Did you bring a lot of these ideas to Penn when you got here?

One thing that I did notice about the Penn community almost instantly, was that there is a lot of excitement and enthusiasm around this already and we already have top level buy-in, and that’s usually the biggest hurdle. When I’ve talked to clients in my formal role, it was always like, ‘well, how do you get people to care?’ Here, a lot of those hurdles are already cleared. There’s already a lot of support for this type of initiative, and a lot of people already have a lot of great ideas, so it’s a combination of things that both I’ve seen that have worked well and also a combination of what’s been working, or what hasn’t been working, here already. It is a collaborative effort because this is a University-wide initiative, so we want to make sure that we are getting ideas from the people who are actually on the ground doing these things. We also want to be ambitious, because we want to strive to be a leader in this.

What do you wish people knew about web accessibility?

One of the ways I usually explain what I am doing, and this is a pretty common example in the web accessibility field, is that when people first decided to put curb cuts on sidewalks, it was to help folks who are in wheelchairs. But now we constantly see them being used by people who are using strollers, children on bicycles. It is the idea that you might be solving for one but you are extending to many. Also, to be candid, the only reason we have the phrase ‘we need to make this accessible’ is because we’ve just historically made things inaccessible. And these standards just didn’t fall out of the sky one day. They have been around for over 20 years and they are created by an international organization called the W3C, which is made up of subject matter experts and the public. They set web standards and document standards. That said, though, to the average person, those guidelines are a lot of technical jargon, so that in and of itself is not very accessible to folks who aren’t developers or don’t have a technical background to parse and understand.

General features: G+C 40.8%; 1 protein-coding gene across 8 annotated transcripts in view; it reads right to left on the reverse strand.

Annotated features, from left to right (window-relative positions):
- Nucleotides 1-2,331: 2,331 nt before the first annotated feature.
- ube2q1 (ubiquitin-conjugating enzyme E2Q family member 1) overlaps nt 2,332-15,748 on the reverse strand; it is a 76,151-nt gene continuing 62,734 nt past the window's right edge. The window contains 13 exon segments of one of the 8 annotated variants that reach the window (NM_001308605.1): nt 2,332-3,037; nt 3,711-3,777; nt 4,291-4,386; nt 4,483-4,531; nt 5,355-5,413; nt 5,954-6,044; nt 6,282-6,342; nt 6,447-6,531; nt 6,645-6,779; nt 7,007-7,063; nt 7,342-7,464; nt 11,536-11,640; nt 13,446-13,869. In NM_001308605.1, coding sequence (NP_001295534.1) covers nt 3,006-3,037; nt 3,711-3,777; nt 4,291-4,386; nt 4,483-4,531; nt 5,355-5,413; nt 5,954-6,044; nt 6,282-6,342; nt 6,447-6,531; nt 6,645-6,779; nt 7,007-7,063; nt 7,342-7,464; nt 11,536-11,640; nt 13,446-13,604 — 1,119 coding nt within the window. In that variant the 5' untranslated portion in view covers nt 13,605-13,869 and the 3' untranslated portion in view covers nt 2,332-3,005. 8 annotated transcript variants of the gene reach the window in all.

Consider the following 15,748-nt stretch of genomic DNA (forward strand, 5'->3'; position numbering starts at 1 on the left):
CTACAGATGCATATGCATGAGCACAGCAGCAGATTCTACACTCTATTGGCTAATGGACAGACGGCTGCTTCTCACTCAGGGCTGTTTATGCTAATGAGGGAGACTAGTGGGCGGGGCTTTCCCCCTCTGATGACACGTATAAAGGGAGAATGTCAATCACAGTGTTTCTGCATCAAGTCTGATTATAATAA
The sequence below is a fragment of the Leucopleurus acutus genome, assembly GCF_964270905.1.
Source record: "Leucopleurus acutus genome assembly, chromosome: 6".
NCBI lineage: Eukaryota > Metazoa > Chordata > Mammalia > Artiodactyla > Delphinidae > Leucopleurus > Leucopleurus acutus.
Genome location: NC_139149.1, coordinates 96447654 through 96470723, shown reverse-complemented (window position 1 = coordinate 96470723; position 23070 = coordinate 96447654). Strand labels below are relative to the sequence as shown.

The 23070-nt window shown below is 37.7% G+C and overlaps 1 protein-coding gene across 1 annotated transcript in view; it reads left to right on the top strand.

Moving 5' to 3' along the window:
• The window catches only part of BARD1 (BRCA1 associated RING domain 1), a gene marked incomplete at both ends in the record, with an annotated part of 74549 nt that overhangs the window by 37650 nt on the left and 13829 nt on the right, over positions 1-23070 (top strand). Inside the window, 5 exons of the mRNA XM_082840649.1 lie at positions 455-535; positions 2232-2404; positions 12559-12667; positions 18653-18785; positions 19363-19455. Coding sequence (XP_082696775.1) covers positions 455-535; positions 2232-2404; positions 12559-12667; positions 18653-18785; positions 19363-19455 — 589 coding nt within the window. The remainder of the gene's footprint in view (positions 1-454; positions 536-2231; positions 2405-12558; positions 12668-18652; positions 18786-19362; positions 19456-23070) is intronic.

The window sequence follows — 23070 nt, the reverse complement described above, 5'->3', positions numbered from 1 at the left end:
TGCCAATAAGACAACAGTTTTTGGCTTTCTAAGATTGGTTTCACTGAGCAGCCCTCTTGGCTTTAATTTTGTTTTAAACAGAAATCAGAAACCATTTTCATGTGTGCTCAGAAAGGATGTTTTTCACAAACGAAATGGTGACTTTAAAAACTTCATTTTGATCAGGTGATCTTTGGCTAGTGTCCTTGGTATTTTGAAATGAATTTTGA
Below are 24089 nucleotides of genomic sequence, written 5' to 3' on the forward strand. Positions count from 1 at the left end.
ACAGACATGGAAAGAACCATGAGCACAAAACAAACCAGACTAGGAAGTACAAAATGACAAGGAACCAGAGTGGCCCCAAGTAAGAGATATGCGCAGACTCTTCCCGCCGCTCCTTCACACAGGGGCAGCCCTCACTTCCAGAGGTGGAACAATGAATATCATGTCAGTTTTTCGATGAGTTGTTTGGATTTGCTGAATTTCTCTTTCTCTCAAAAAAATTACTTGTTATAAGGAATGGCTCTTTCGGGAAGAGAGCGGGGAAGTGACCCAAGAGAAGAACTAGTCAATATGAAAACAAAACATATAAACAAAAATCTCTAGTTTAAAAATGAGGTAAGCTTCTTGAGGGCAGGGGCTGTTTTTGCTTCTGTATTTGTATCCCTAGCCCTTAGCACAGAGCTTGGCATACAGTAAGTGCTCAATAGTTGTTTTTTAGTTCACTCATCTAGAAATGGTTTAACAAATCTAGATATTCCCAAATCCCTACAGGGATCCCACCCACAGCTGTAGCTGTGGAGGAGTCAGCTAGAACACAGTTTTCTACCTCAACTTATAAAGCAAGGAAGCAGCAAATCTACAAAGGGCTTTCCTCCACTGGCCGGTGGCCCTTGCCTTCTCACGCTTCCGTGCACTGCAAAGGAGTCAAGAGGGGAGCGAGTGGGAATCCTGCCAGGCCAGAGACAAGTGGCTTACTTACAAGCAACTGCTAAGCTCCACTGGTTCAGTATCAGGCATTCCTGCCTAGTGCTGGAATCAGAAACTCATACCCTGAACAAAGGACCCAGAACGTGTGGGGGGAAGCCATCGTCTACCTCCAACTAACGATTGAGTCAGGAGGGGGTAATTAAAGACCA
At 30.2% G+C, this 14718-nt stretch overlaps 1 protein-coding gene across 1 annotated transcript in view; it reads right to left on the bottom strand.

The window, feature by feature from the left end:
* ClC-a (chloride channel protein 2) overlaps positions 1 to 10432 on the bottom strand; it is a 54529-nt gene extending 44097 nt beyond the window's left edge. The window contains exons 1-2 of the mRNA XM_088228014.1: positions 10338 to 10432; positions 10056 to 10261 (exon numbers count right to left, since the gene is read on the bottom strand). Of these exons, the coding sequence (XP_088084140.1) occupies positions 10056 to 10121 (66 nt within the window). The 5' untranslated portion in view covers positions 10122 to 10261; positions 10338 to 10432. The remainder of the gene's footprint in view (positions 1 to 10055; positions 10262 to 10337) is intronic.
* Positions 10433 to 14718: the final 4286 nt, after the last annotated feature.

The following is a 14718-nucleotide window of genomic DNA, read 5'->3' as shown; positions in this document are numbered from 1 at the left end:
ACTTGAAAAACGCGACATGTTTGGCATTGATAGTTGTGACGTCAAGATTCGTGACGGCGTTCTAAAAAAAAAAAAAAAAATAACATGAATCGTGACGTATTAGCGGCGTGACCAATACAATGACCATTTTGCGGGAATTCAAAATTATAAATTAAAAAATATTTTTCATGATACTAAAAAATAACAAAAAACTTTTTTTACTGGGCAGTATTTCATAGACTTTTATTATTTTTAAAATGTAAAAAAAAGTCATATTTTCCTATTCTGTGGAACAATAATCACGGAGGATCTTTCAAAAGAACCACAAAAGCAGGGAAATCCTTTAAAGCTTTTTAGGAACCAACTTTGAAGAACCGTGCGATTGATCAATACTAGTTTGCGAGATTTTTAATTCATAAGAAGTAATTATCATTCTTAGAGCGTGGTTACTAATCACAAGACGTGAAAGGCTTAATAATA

What makes you so passionate about web accessibility?

Technology has rapidly become the fabric of our lives, and technology advances every single day so we need to make sure we’re not leaving anybody behind. That could be somebody who relies on assistive technology, that could be somebody who doesn’t have access to high-speed internet, that could be someone who is using the internet for the first time. It encompasses everybody, but we need to make sure that as we continue moving into the future, and being innovative and using the latest and greatest thing, that we aren’t leaving these other populations behind—because it happens just far too often. We are going to see these gaps get bigger and bigger if we keep going down the route that historically we’ve always gone down, making accessibility kind of the last item on the list, right before the website launches, or ‘Oh, we’ll get to it in phase 2.’ People are sometimes more concerned with budgets than about the usability of something for everyone.

What do you want the Penn community to know?

What I’ve heard a lot from people is that they sometimes don’t know where to go. So I want to make it clear that we hear them, we value their feedback, we want their collaboration. It is definitely going to be a marathon; it isn’t going to be a sprint. We are hoping to deliver what folks need in whatever way that they need it.